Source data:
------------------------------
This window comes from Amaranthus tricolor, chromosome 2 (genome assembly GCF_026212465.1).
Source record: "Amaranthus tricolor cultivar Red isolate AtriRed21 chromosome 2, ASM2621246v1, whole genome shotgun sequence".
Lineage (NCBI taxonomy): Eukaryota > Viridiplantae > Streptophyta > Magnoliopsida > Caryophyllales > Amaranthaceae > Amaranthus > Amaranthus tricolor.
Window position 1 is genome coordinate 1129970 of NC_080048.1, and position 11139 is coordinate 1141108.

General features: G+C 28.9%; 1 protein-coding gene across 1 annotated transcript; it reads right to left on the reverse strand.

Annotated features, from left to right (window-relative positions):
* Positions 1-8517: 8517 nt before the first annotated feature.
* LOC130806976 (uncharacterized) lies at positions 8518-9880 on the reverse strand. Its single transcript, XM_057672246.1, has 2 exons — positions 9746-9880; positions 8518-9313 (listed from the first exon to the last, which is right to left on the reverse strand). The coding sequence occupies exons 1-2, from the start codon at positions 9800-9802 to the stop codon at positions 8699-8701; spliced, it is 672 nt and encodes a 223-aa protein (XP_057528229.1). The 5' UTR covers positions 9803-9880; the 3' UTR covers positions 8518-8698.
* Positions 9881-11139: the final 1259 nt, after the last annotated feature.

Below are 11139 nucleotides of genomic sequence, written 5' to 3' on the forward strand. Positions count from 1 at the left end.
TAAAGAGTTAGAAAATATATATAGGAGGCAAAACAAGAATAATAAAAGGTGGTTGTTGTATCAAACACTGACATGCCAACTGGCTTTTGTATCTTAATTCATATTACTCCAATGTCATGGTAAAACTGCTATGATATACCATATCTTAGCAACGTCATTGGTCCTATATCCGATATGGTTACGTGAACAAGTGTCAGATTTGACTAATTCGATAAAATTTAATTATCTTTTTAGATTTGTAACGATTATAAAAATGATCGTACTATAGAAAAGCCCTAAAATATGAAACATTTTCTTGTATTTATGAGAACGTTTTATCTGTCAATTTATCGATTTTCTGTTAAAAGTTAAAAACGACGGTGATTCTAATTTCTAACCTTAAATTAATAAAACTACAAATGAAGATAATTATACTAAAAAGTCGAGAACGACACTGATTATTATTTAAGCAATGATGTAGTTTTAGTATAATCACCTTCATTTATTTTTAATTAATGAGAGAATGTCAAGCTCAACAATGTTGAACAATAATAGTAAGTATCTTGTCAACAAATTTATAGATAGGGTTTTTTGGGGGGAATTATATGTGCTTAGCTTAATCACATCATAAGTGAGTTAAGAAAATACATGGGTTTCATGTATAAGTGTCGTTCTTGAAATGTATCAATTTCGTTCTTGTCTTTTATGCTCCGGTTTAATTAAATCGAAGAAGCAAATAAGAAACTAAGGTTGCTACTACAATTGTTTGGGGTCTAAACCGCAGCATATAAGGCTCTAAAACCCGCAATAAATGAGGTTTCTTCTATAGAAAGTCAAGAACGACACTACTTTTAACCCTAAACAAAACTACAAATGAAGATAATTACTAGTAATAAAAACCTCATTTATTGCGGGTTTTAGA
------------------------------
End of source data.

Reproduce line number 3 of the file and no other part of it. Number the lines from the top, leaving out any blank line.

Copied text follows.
Lineage (NCBI taxonomy): Eukaryota > Viridiplantae > Streptophyta > Magnoliopsida > Caryophyllales > Amaranthaceae > Amaranthus > Amaranthus tricolor.